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Unformatted text preview: enabled when the VME flag is set to 1, the IOPL value is less than 3, and the bit for the interrupt or exception vector in the redirection bit map is set to 0. With method 6 interrupt handling, software interrupts are handled in the same manner as was described for method 5 handling (refer to Section 22.214.171.124., “Method 5: Software Interrupt Handling”). Method 6 differs from method 5 in that with the IOPL value set to less than 3, the VIF and VIP flags in the EFLAGS register are enabled, providing virtual interrupt support for handling class 2 maskable hardware interrupts (refer to Section 16.3.2., “Class 2—Maskable Hardware Interrupt Handling in Virtual-8086 Mode Using the Virtual Interrupt Mechanism”). These flags provide the virtual-8086 monitor with an efficient means of handling maskable hardware interrupts that occur during a virtual-8086 mode task. Also, because the IOPL value is less than 3 and the VIF flag is enabled, the information pushed on the stack by the processor when invoking the interrupt handler is slightly different between methods 5 and 6 (refer to Table 16-2). 16.4. PROTECTED-MODE VIRTUAL INTERRUPTS
The Intel Architecture processors (beginning with the Pentium® processor) also support the VIF and VIP flags in the EFLAGS register in protected mode by setting the PVI (protected-mode 16-27 8086 EMULATION virtual interrupt) flag in the CR4 register. Setting the PVI flag allows applications running at privilege level 3 to execute the CLI and STI instructions without causing a general-protection exception (#GP) or affecting hardware interrupts. When the PVI flag is set to 1, the CPL is 3, and the IOPL is less than 3, the STI and CLI instructions set and clear the VIF flag in the EFLAGS register, leaving IF unaffected. In this mode of operation, an application running in protected mode and at a CPL of 3 can inhibit interrupts in the same manner as is described in Section 16.3.2., “Class 2—Maskable Hardware Interrupt Handling in Virtual-8086 Mode Using the Virtual Interrupt Mechanism” for a virtual-8086 mode task. When the application executes the CLI instruction, the processor clears the VIF flag. If the processor receives a maskable hardware interrupt when the VIF flag is clear, the processor invokes the protected-mode interrupt handler. This handler checks the state of the VIF flag in the EFLAGS register. If the VIF flag is clear (indicating that the active task does not want to have interrupts handled now), the handler sets the VIP flag in the EFLAGS image on the stack and returns to the privilege-level 3 application, which continues program execution. When the application executes a STI instruction to set the VIF flag, the processor automatically invokes the general-protection exception handler, which can then handle the pending interrupt. After handing the pending interrupt, the handler typically sets the VIF flag and clears the VIP flag in the EFLAGS image on the stack and executes a return to the application program. The next time the processor receives a maskable hardware interrupt, the processor will handle it in the normal manner for interrupts received while the processor is operating at a CPL of 3. As with the virtual mode extension (enabled with the VME flag in the CR4 register), the protected-mode virtual interrupt extension only affects maskable hardware interrupts (interrupt vectors 32 through 255). NMI interrupts and exceptions are handled in the normal manner. When protected-mode virtual interrupts are disabled (that is, when the PVI flag in control register CR4 is set to 0, the CPL is less than 3, or the IOPL value is 3), then the CLI and STI instructions execute in a manner compatible with the Intel486™ processor. That is, if the CPL is greater (less privileged) than the I/O privilege level (IOPL), a general-protection exception occurs. If the IOPL value is 3, CLI and STI clear or set the IF flag, respectively. PUSHF, POPF, and IRET are executed like in the Intel486™ processor, regardless of whether protected-mode virtual interrupts are enabled. It is only possible to enter virtual-8086 mode through a task switch or the execution of an IRET instruction, and it is only possible to leave virtual-8086 mode by faulting to a protected-mode interrupt handler (typically the general-protection exception handler, which in turn calls the virtual 8086-mode monitor). In both cases, the EFLAGS register is saved and restored. This is not true, however, in protected mode when the PVI flag is set and the processor is not in virtual8086 mode. Here, it is possible to call a procedure at a different privilege level, in which case the EFLAGS register is not saved or modified. However, the states of VIF and VIP flags are never examined by the processor when the CPL is not 3. 16-28 17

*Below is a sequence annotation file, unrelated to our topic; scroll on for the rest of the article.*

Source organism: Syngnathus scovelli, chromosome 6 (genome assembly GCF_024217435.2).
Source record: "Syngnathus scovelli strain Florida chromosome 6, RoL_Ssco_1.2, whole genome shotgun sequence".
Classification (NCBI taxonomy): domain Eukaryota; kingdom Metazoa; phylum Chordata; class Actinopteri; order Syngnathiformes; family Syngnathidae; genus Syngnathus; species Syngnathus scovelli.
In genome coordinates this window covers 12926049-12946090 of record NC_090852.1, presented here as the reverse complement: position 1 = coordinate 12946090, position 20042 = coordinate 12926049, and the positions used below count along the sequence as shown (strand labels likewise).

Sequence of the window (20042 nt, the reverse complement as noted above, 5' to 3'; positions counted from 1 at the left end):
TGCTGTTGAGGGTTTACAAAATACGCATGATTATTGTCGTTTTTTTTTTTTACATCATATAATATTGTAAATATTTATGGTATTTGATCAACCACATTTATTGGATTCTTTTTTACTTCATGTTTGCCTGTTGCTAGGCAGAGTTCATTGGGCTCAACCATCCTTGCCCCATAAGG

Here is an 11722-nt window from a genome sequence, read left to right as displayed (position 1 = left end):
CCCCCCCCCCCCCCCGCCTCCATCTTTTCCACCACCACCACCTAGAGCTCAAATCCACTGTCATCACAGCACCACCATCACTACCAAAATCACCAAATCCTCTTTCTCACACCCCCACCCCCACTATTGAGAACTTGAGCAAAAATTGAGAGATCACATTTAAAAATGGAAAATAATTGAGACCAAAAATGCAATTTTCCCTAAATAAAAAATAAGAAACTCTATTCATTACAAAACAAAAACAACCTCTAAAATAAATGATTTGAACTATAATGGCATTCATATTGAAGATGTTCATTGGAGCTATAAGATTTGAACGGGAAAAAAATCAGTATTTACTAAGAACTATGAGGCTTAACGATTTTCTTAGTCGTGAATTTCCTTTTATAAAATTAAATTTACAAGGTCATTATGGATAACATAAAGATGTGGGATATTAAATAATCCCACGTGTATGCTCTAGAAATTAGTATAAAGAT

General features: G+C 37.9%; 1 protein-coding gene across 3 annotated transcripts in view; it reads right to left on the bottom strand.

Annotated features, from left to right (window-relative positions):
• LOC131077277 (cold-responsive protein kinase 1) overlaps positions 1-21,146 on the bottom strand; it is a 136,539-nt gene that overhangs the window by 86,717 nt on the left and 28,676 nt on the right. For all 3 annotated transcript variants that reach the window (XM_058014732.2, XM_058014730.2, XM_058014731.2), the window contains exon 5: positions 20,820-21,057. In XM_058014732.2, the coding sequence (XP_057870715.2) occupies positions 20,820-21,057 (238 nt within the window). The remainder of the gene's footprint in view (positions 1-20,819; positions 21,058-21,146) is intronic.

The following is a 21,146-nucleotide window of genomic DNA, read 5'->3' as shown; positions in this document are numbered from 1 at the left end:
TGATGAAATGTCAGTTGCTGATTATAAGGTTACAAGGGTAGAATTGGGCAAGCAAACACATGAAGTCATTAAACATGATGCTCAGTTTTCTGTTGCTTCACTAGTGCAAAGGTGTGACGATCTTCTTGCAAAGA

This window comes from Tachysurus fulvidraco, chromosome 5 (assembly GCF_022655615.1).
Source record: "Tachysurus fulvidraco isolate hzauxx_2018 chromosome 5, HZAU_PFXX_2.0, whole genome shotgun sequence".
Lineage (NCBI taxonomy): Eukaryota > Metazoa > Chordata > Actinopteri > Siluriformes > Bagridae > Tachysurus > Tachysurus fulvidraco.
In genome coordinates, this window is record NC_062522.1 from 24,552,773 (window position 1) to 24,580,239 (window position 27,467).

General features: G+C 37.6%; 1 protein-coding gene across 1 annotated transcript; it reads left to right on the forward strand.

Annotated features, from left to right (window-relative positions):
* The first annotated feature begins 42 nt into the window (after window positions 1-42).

Mixing 16-Bit and 32-Bit Code MIXING 16-BIT AND 32-BIT CODE CHAPTER 17 MIXING 16-BIT AND 32-BIT CODE
Program modules written to run on Intel Architecture processors can be either 16-bit modules or 32-bit modules. Table 17-1 shows the characteristic of 16-bit and 3...
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This note was uploaded on 06/07/2013 for the course ECE 1234 taught by Professor Kwhon during the Spring '10 term at University of California, Berkeley.
- Spring '10